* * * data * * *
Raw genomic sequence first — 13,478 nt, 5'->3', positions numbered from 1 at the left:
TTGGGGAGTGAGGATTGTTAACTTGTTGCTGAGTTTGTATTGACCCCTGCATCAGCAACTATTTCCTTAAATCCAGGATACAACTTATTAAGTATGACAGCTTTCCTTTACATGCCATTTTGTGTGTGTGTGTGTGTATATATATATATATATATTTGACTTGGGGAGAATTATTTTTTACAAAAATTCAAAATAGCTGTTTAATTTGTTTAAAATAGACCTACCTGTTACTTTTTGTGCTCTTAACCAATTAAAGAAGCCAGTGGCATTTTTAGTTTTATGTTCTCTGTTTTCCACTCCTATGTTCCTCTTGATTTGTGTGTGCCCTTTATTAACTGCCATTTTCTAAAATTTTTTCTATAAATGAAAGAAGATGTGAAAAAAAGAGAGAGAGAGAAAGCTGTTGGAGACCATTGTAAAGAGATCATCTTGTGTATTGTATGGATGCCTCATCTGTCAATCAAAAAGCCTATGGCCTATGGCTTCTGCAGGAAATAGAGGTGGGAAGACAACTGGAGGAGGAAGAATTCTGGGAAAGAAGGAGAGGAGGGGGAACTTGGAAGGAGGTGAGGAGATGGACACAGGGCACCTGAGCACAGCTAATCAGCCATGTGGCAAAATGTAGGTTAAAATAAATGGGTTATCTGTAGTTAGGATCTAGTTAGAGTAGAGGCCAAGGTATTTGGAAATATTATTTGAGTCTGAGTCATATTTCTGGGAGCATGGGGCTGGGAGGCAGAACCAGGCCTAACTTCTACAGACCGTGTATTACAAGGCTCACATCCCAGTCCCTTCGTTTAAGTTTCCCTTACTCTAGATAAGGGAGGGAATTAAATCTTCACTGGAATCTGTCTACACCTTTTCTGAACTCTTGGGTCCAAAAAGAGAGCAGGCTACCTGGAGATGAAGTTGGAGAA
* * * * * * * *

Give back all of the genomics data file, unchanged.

Raw genomic sequence first — 13,478 nt, 5'->3', positions numbered from 1 at the left:
TTGGGGAGTGAGGATTGTTAACTTGTTGCTGAGTTTGTATTGACCCCTGCATCAGCAACTATTTCCTTAAATCCAGGATACAACTTATTAAGTATGACAGCTTTCCTTTACATGCCATTTTGTGTGTGTGTGTGTGTATATATATATATATATATTTGACTTGGGGAGAATTATTTTTTACAAAAATTCAAAATAGCTGTTTAATTTGTTTAAAATAGACCTACCTGTTACTTTTTGTGCTCTTAACCAATTAAAGAAGCCAGTGGCATTTTTAGTTTTATGTTCTCTGTTTTCCACTCCTATGTTCCTCTTGATTTGTGTGTGCCCTTTATTAACTGCCATTTTCTAAAATTTTTTCTATAAATGAAAGAAGATGTGAAAAAAAGAGAGAGAGAGAAAGCTGTTGGAGACCATTGTAAAGAGATCATCTTGTGTATTGTATGGATGCCTCATCTGTCAATCAAAAAGCCTATGGCCTATGGCTTCTGCAGGAAATAGAGGTGGGAAGACAACTGGAGGAGGAAGAATTCTGGGAAAGAAGGAGAGGAGGGGGAACTTGGAAGGAGGTGAGGAGATGGACACAGGGCACCTGAGCACAGCTAATCAGCCATGTGGCAAAATGTAGGTTAAAATAAATGGGTTATCTGTAGTTAGGATCTAGTTAGAGTAGAGGCCAAGGTATTTGGAAATATTATTTGAGTCTGAGTCATATTTCTGGGAGCATGGGGCTGGGAGGCAGAACCAGGCCTAACTTCTACAGACCGTGTATTACAAGGCTCACATCCCAGTCCCTTCGTTTAAGTTTCCCTTACTCTAGATAAGGGAGGGAATTAAATCTTCACTGGAATCTGTCTACACCTTTTCTGAACTCTTGGGTCCAAAAAGAGAGCAGGCTACCTGGAGATGAAGTTGGAGAA